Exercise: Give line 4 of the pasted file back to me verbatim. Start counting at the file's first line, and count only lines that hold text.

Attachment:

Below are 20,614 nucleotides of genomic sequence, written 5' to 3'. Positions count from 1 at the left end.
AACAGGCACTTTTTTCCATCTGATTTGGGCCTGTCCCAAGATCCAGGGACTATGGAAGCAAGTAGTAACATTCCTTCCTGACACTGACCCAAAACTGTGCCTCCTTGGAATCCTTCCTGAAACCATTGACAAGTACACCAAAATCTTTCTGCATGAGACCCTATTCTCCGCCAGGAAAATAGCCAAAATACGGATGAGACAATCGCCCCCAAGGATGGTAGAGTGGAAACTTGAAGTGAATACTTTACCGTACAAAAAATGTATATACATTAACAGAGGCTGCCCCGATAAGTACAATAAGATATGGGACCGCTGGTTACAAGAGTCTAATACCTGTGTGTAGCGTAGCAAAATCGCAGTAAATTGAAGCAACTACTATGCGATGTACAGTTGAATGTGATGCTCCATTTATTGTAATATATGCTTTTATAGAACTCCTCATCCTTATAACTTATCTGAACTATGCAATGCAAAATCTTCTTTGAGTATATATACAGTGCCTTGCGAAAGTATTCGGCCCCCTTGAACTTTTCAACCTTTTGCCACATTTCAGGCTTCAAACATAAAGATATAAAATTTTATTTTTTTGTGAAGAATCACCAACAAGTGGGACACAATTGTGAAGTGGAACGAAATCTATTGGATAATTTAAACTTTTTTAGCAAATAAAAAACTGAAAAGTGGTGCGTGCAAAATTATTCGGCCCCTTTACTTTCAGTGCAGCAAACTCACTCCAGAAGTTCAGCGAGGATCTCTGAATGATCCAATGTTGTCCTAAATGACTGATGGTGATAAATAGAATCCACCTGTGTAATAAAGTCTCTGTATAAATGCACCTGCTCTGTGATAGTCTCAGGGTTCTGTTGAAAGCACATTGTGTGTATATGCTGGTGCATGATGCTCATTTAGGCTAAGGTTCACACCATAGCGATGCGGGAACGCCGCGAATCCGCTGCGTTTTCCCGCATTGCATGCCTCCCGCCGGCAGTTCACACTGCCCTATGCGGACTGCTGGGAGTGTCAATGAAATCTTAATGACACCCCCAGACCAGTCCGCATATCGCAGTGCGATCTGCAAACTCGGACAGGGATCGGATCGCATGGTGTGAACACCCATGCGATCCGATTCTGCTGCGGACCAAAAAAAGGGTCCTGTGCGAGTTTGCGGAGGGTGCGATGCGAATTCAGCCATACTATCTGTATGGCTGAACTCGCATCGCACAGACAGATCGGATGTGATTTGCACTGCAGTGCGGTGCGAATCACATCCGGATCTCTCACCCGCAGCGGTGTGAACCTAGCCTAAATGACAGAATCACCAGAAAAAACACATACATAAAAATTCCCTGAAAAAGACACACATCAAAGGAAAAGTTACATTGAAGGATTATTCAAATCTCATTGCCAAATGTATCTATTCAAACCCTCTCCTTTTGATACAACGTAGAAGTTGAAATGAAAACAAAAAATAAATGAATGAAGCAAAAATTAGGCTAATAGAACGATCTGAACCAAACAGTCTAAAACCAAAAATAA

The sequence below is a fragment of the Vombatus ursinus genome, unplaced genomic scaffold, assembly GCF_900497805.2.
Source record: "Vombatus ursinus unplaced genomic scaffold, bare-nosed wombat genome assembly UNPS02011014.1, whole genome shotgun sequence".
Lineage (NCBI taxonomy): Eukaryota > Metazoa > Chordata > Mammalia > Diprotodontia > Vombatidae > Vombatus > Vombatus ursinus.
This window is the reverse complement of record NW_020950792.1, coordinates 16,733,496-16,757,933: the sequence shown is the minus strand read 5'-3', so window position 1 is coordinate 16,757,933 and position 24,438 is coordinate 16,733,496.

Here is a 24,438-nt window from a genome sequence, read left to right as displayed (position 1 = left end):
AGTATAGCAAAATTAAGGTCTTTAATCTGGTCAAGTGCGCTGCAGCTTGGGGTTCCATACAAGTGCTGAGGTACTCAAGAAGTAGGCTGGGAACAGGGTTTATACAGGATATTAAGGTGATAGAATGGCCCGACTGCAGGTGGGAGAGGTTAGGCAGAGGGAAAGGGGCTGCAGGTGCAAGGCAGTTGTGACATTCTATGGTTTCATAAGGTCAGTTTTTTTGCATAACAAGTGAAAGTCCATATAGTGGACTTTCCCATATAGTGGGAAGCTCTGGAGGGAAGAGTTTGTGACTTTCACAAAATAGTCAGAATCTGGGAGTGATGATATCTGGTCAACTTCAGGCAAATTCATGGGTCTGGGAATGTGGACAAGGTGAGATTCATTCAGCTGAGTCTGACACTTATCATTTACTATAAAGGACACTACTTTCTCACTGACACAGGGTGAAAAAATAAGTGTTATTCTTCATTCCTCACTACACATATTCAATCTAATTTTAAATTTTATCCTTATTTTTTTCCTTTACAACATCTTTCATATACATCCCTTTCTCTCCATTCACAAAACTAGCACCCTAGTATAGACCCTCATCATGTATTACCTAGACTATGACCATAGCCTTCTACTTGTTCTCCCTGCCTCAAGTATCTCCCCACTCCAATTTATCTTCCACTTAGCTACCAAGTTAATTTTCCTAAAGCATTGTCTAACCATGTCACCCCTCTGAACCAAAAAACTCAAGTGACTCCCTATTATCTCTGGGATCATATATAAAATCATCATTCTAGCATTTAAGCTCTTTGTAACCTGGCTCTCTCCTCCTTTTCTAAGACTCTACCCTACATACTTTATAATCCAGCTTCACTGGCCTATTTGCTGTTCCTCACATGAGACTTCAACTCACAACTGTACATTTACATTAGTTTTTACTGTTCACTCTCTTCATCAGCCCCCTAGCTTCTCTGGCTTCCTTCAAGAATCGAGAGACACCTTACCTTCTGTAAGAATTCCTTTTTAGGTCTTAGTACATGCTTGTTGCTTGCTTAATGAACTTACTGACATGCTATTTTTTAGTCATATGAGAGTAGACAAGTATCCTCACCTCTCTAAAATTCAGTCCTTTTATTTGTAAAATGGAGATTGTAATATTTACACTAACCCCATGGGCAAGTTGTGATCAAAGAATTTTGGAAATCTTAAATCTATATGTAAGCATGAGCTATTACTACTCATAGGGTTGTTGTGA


Source record: "Vombatus ursinus unplaced genomic scaffold, bare-nosed wombat genome assembly UNPS02011014.1, whole genome shotgun sequence".